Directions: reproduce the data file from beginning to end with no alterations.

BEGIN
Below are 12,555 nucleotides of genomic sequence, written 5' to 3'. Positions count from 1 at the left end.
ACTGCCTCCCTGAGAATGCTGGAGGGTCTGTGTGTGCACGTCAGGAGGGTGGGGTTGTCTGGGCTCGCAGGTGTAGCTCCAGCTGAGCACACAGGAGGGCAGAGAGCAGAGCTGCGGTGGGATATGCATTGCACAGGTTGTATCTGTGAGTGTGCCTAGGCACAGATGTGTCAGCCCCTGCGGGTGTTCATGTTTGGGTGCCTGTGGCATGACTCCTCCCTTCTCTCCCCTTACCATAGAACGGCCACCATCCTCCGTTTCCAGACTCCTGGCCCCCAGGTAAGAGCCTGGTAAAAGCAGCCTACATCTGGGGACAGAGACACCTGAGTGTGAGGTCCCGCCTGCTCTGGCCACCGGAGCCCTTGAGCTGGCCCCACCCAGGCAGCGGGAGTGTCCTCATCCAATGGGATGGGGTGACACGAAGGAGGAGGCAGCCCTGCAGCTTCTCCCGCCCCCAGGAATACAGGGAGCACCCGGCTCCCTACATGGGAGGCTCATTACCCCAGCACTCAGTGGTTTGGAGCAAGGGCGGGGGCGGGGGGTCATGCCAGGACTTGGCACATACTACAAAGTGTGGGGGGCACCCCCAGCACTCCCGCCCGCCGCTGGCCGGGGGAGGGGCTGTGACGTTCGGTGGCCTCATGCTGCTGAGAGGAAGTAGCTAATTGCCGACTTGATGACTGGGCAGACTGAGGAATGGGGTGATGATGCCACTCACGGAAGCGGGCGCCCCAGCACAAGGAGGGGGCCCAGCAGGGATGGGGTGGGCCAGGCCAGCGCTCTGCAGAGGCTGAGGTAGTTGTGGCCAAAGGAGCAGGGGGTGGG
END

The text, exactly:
Below are 12,555 nucleotides of genomic sequence, written 5' to 3'. Positions count from 1 at the left end.
ACTGCCTCCCTGAGAATGCTGGAGGGTCTGTGTGTGCACGTCAGGAGGGTGGGGTTGTCTGGGCTCGCAGGTGTAGCTCCAGCTGAGCACACAGGAGGGCAGAGAGCAGAGCTGCGGTGGGATATGCATTGCACAGGTTGTATCTGTGAGTGTGCCTAGGCACAGATGTGTCAGCCCCTGCGGGTGTTCATGTTTGGGTGCCTGTGGCATGACTCCTCCCTTCTCTCCCCTTACCATAGAACGGCCACCATCCTCCGTTTCCAGACTCCTGGCCCCCAGGTAAGAGCCTGGTAAAAGCAGCCTACATCTGGGGACAGAGACACCTGAGTGTGAGGTCCCGCCTGCTCTGGCCACCGGAGCCCTTGAGCTGGCCCCACCCAGGCAGCGGGAGTGTCCTCATCCAATGGGATGGGGTGACACGAAGGAGGAGGCAGCCCTGCAGCTTCTCCCGCCCCCAGGAATACAGGGAGCACCCGGCTCCCTACATGGGAGGCTCATTACCCCAGCACTCAGTGGTTTGGAGCAAGGGCGGGGGCGGGGGGTCATGCCAGGACTTGGCACATACTACAAAGTGTGGGGGGCACCCCCAGCACTCCCGCCCGCCGCTGGCCGGGGGAGGGGCTGTGACGTTCGGTGGCCTCATGCTGCTGAGAGGAAGTAGCTAATTGCCGACTTGATGACTGGGCAGACTGAGGAATGGGGTGATGATGCCACTCACGGAAGCGGGCGCCCCAGCACAAGGAGGGGGCCCAGCAGGGATGGGGTGGGCCAGGCCAGCGCTCTGCAGAGGCTGAGGTAGTTGTGGCCAAAGGAGCAGGGGGTGGG